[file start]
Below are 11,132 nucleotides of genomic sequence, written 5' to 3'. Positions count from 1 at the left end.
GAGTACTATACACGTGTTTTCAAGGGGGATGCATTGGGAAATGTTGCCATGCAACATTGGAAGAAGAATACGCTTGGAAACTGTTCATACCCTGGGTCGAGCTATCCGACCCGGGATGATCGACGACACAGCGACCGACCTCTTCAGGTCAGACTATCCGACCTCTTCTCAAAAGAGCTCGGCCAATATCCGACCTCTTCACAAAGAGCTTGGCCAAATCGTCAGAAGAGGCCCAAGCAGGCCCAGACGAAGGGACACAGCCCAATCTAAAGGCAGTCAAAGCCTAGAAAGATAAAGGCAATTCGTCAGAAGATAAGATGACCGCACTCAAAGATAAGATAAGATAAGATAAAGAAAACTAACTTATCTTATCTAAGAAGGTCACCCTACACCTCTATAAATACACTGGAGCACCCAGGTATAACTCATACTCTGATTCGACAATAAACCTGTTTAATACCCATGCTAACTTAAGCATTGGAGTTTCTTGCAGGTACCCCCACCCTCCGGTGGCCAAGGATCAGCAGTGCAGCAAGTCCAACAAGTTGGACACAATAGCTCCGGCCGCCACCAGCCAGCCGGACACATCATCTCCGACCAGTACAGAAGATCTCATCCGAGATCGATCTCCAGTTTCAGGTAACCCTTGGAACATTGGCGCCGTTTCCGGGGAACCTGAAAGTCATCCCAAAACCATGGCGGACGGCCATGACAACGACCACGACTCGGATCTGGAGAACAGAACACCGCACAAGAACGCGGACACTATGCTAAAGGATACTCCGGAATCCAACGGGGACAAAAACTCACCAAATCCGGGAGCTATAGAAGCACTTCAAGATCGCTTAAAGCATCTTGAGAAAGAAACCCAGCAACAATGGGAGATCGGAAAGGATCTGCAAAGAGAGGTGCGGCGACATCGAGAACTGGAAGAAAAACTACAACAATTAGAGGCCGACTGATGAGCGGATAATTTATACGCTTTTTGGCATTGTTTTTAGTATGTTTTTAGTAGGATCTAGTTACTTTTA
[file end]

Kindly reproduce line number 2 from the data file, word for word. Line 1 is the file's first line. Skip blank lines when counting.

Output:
GAGTACTATACACGTGTTTTCAAGGGGGATGCATTGGGAAATGTTGCCATGCAACATTGGAAGAAGAATACGCTTGGAAACTGTTCATACCCTGGGTCGAGCTATCCGACCCGGGATGATCGACGACACAGCGACCGACCTCTTCAGGTCAGACTATCCGACCTCTTCTCAAAAGAGCTCGGCCAATATCCGACCTCTTCACAAAGAGCTTGGCCAAATCGTCAGAAGAGGCCCAAGCAGGCCCAGACGAAGGGACACAGCCCAATCTAAAGGCAGTCAAAGCCTAGAAAGATAAAGGCAATTCGTCAGAAGATAAGATGACCGCACTCAAAGATAAGATAAGATAAGATAAAGAAAACTAACTTATCTTATCTAAGAAGGTCACCCTACACCTCTATAAATACACTGGAGCACCCAGGTATAACTCATACTCTGATTCGACAATAAACCTGTTTAATACCCATGCTAACTTAAGCATTGGAGTTTCTTGCAGGTACCCCCACCCTCCGGTGGCCAAGGATCAGCAGTGCAGCAAGTCCAACAAGTTGGACACAATAGCTCCGGCCGCCACCAGCCAGCCGGACACATCATCTCCGACCAGTACAGAAGATCTCATCCGAGATCGATCTCCAGTTTCAGGTAACCCTTGGAACATTGGCGCCGTTTCCGGGGAACCTGAAAGTCATCCCAAAACCATGGCGGACGGCCATGACAACGACCACGACTCGGATCTGGAGAACAGAACACCGCACAAGAACGCGGACACTATGCTAAAGGATACTCCGGAATCCAACGGGGACAAAAACTCACCAAATCCGGGAGCTATAGAAGCACTTCAAGATCGCTTAAAGCATCTTGAGAAAGAAACCCAGCAACAATGGGAGATCGGAAAGGATCTGCAAAGAGAGGTGCGGCGACATCGAGAACTGGAAGAAAAACTACAACAATTAGAGGCCGACTGATGAGCGGATAATTTATACGCTTTTTGGCATTGTTTTTAGTATGTTTTTAGTAGGATCTAGTTACTTTTA